Gentlemen-- A "Pendleton Messenger," under date the 2d inst. was yesterday put into my hands. It contains a letter extracted from the "Augusta Chronicle," purporting to have been written from Clarksville under date September 5, 1833, in which is stated that the writer "was informed by a gentleman of the first respectability, that he had received a letter from Pope Clark, some time since in which he stated that his father Gen. John Clark, before his death, had often declared himself in favor of Nullification.
         The writer then proceeds to say, that he "expects to receive a copy of this letter in a few days, and it its authenticity is denied, it shall be published &c."
         That a gentleman of the first respectability may have received a letter over my signature o the purport set forth above, is not improbable; but that I wrote it is impossible. I have written no such letter, and I challenge its publication, together with the name of the individual, to whom it was written. No doubt, it has served its purposes; it will now sink to the tomb.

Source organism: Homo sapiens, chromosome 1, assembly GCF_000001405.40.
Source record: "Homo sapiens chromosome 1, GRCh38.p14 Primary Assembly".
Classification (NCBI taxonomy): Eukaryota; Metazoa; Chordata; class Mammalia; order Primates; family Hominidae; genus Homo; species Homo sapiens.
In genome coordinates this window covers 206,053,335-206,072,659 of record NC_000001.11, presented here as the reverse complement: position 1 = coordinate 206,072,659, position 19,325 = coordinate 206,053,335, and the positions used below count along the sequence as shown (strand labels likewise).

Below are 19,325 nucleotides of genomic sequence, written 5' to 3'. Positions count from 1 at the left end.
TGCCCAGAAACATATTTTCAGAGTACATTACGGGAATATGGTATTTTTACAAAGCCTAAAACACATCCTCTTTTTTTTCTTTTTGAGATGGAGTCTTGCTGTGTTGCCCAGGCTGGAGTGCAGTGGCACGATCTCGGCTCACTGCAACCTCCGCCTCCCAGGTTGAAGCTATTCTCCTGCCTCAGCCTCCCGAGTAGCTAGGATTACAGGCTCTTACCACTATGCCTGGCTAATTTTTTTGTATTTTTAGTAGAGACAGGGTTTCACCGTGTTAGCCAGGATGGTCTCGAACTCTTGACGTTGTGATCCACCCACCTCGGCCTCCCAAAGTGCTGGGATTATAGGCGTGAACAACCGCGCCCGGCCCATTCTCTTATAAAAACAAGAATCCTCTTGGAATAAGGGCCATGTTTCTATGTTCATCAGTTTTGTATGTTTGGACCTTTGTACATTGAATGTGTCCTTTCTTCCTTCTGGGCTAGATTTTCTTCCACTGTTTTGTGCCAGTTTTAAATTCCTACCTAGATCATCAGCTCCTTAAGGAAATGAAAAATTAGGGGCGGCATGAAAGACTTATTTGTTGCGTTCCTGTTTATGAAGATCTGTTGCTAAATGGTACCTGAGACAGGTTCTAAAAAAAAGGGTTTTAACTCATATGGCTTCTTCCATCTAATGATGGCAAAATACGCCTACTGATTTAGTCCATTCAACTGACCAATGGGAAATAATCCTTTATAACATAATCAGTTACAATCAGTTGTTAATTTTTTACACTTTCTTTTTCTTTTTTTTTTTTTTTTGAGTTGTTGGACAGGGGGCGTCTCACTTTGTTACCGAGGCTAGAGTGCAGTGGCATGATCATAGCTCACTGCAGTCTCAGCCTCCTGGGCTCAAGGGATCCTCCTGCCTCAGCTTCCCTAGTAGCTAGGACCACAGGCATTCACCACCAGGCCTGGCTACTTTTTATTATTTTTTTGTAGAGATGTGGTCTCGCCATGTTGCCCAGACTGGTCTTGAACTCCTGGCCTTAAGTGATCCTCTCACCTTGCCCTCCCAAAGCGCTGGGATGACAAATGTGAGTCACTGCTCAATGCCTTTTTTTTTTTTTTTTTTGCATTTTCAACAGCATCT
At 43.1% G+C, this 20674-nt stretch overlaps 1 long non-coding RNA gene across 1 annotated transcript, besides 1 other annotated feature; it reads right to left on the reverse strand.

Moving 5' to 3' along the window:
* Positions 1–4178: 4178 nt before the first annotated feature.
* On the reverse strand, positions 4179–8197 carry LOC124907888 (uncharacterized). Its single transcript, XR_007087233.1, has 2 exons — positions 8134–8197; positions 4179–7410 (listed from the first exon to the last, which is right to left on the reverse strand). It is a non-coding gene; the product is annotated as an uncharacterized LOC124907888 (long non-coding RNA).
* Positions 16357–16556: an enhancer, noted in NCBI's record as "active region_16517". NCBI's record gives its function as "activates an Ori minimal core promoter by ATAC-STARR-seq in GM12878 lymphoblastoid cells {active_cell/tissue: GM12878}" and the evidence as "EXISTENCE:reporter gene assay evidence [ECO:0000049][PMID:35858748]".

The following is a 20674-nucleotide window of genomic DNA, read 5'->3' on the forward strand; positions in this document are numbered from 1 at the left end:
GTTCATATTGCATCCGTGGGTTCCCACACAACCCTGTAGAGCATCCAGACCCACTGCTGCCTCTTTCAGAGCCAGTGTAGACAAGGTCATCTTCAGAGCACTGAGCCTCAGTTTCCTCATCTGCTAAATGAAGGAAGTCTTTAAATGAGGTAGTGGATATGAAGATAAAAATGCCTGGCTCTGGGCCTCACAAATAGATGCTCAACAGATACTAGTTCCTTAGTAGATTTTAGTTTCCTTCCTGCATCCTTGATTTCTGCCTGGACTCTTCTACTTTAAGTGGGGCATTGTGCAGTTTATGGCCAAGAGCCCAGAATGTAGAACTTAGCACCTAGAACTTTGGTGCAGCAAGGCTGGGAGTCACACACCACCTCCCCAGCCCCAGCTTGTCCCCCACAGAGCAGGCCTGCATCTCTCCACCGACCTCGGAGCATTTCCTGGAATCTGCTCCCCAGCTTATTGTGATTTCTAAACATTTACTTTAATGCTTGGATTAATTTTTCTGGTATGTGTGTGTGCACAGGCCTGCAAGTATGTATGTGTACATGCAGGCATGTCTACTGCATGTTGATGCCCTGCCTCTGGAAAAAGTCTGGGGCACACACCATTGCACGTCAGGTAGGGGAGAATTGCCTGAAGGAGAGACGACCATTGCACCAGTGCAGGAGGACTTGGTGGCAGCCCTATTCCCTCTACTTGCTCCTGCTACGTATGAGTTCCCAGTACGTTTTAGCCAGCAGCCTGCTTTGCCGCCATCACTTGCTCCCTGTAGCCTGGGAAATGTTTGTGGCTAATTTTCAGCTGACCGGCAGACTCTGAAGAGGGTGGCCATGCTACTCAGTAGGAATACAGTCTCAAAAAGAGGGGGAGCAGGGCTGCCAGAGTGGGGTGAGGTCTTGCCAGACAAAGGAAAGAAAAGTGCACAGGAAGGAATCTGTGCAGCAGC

I deem it necessary to say no more on the subject, at this time. Respectfully, your obedient servant, Wylie Pope Clark.
  • The following appeared on 15 January 1835 in the Macon Georgia Telegraph: Wylie Pope Clark has been appointed by the President U. S. Attorney for the southern district of Florida.
  • The resignation of Wylie P. Clark was reported in a letter dated 10 March 1835 from John Forsyth to Richard Harrison. [John Forsyth was US Secretary of State from 1834 to 1840, having earlier served a term as governor of Georgia. President Washington appointed Richard Harrison auditor in 1791, and he was continued as first auditor through the successive administrations until 1836.]
  • Wylie Pope Clark and Amanda M. Kilbee appeared in the US federal census of 1 June 1840 in Jackson County, Florida Territory. Other (counted but unnamed) members of the household apparently included John Clark and Rebecca L. Clark.
  • His wife Amanda M. Kilbee became a widow at his death.
  • Wylie Pope Clark died on 31 October 1842 in Marianna, Jackson County, Florida.
  • He was interred at Riverside Cemetery, Marianna, Jackson County, Florida.
  • Last Edited: 27 Aug 2012

Family: Amanda M. Kilbee b. 9 November 1817, d. 18 March 1899